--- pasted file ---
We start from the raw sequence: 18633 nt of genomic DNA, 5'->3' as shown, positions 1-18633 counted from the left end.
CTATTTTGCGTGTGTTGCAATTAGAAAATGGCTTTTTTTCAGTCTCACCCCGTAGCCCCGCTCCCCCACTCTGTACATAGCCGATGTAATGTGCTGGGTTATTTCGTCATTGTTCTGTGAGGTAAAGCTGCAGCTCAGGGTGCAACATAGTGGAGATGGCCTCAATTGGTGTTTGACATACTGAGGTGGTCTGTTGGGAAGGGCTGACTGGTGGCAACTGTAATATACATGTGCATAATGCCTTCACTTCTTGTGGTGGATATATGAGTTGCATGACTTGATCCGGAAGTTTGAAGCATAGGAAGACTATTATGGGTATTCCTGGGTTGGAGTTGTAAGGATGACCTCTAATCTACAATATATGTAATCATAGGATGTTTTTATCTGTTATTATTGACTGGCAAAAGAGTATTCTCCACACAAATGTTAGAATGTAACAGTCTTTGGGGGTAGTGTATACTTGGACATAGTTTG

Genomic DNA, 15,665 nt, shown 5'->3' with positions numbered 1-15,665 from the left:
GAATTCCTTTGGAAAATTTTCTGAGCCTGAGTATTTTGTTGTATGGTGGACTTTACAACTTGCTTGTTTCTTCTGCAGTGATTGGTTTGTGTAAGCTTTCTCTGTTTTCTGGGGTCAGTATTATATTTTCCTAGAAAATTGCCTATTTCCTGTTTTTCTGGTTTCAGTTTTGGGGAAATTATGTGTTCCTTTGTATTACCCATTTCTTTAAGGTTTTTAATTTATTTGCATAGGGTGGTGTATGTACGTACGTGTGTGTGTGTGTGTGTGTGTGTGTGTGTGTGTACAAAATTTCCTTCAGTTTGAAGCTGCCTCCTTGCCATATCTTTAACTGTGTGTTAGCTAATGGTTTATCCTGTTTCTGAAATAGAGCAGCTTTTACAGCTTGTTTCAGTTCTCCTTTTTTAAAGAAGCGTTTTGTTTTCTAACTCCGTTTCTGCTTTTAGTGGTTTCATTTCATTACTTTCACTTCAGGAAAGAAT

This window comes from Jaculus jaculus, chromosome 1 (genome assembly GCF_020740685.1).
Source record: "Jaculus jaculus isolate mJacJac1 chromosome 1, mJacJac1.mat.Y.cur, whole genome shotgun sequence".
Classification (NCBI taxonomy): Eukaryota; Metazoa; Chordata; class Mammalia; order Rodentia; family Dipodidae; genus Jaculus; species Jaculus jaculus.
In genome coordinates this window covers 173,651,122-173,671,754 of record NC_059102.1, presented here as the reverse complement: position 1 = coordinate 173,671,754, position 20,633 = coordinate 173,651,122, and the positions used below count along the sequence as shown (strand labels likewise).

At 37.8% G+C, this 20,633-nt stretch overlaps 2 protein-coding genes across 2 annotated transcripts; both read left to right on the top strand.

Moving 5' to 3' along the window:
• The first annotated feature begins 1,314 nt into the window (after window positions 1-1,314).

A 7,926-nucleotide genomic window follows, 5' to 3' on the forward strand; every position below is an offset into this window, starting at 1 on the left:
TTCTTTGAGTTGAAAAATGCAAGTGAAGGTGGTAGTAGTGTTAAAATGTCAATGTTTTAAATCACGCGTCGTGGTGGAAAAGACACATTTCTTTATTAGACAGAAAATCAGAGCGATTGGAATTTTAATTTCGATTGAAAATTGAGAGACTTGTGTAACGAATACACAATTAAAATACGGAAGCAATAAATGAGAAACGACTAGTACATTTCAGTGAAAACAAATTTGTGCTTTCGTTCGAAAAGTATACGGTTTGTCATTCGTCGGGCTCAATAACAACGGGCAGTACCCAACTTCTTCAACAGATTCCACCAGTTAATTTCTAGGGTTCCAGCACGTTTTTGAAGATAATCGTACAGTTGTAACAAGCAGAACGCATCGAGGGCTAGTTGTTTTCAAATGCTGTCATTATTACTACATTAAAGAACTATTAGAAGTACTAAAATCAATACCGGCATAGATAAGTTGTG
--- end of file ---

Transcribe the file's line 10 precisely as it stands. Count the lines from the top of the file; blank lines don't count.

Moving 5' to 3' along the window: